The recent elephant attack on a car and it’s occupants in the Kruger National Park has once again brought to the fore the increase in elephant attacks throughout Africa. (Josh Bernstein tried to get to core reasons for an increase in attacks in his “Into the unknown” series, with no hard conclusion.)

    Many environmentalists attribute the increase of elephant attacks to humans encroaching on what used to be elephant habitat. Humans are supposedly reducing the amount of habitat available to elephants.

    This would however not apply to the Kruger National Park because the size of the park has not decreased, if anything it has increased with the dropping of fences between private reserves and Mozambique.

    I therefore cannot help but ask if this is thus not as a result of unchecked elephant population growth? The herds in the park have not been controlled for years and I have seen how the condition of the veld has deteriorated as a result, Mopanie thickets abound in some areas. (I have seen a similar situation in the Hluhluwe reserve were elephants were reintroduced.)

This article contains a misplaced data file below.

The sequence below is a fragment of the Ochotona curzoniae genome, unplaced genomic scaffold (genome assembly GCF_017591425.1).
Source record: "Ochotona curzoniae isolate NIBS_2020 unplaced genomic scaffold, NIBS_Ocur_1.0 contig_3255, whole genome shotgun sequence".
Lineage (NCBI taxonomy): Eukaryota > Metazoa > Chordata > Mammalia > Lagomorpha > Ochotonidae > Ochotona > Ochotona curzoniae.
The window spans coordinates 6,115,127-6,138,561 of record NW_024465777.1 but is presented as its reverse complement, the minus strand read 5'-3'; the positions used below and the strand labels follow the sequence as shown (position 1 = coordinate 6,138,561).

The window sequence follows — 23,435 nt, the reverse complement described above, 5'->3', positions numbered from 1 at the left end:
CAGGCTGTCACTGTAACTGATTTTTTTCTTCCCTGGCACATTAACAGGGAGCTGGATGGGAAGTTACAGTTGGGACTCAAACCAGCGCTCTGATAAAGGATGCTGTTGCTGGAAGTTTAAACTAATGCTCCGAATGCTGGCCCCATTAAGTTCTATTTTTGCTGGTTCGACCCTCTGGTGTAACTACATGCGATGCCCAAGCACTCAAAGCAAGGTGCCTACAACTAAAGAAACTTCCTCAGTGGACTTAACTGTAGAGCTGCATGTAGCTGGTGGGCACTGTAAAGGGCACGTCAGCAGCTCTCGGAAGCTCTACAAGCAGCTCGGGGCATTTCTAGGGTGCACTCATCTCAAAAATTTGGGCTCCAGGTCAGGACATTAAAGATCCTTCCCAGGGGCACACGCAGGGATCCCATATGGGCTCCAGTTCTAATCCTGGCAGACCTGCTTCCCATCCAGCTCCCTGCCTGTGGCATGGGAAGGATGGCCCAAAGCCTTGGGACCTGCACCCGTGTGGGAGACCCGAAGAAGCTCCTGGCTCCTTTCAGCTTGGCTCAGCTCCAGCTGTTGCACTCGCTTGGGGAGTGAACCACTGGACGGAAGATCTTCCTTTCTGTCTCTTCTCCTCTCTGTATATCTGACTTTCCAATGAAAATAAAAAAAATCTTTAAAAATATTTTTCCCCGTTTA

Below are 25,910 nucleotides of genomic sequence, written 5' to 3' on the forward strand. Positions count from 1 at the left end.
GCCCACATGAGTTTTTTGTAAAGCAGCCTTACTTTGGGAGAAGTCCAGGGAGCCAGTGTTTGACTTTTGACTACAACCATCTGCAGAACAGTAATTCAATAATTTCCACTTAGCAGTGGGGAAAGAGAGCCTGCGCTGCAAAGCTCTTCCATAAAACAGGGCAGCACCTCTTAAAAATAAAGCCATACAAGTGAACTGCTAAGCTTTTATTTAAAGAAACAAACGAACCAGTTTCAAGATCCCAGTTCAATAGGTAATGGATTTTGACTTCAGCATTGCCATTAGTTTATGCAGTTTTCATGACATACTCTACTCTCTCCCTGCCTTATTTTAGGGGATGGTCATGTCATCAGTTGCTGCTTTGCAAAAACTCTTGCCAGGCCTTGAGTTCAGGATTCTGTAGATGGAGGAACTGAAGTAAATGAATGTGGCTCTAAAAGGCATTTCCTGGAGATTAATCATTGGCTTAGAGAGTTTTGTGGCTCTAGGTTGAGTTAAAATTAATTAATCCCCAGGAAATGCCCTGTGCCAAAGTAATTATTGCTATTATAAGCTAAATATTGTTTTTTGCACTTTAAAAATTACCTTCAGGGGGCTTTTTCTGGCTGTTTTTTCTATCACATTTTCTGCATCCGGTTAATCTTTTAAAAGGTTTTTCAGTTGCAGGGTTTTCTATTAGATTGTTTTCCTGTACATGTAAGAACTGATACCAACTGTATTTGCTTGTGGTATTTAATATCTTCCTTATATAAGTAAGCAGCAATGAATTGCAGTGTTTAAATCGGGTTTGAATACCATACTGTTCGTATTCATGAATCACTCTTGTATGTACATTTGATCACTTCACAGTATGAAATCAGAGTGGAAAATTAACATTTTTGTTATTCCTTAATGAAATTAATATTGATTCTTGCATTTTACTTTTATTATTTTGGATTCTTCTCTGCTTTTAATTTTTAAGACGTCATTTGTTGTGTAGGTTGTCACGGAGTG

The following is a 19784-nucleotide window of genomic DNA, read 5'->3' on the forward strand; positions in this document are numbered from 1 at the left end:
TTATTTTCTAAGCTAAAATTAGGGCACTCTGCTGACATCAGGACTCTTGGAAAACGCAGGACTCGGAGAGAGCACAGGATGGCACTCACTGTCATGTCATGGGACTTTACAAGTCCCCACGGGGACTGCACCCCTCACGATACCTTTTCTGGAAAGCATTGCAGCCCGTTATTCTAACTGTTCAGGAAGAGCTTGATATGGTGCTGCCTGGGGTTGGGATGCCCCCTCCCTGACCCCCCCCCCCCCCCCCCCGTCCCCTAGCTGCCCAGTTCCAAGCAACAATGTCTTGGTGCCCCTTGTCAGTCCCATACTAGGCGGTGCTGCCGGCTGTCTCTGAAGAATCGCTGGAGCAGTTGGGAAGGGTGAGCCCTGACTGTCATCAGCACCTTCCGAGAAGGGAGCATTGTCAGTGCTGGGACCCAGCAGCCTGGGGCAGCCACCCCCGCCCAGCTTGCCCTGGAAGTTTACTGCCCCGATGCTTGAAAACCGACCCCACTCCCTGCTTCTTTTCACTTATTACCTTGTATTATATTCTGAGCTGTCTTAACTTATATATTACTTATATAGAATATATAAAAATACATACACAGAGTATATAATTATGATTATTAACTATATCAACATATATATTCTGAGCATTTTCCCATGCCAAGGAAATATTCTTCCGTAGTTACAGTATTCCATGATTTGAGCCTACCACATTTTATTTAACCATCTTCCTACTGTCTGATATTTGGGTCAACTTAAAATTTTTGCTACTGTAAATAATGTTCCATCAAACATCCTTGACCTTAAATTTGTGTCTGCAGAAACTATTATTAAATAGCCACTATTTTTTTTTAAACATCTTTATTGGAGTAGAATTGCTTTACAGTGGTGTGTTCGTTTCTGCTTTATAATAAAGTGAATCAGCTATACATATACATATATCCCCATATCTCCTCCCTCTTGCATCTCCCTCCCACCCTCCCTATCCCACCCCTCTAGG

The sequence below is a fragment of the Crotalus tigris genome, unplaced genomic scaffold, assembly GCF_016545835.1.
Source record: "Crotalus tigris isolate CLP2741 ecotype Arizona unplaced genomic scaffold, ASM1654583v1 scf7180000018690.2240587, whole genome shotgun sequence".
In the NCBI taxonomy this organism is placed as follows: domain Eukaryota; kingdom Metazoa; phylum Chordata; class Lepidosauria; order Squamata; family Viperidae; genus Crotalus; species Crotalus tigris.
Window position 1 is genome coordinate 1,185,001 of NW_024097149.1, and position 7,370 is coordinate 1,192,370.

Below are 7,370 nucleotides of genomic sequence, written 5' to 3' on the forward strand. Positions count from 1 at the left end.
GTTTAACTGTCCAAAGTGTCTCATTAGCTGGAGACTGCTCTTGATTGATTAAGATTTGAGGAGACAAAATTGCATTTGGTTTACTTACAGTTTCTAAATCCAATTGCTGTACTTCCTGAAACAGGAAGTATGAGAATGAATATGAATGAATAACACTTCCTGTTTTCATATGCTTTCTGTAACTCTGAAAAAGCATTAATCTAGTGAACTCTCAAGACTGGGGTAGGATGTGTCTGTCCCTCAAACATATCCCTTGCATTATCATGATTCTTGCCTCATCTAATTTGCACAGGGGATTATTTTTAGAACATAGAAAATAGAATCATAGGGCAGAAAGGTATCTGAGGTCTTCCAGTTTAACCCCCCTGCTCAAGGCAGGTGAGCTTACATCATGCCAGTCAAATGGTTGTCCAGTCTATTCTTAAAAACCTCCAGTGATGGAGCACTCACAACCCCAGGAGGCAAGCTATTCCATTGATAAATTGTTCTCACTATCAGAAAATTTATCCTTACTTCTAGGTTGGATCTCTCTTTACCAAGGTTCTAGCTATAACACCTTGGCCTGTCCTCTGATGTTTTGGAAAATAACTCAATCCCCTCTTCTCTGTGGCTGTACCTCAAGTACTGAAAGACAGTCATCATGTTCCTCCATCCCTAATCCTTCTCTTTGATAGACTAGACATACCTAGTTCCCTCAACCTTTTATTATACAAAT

I have been visiting both parks for 40 years and the environmental impact of increased elephant populations is obvious.

    I remember when elephant control (culling) was practiced in the park and how much better the veld looked, attacks on humans were also few and far between. I also remember the elephant biltong sold in the camp shops. (This helped generate additional income as well)

    In Daphne Sheldrick’s book The Tsavo Story, she makes some very interesting comment about how the veld in Tsavo changed after a drought which reduced elephant numbers significantly.

    Is it not time to reintroduce elephant control, possibly limited elephant hunting in the park?

    January 18, 2014 / warrenn@askaricompliance.com / 0


    Tags: ,

    Leave a Reply

    Your email address will not be published. Required fields are marked *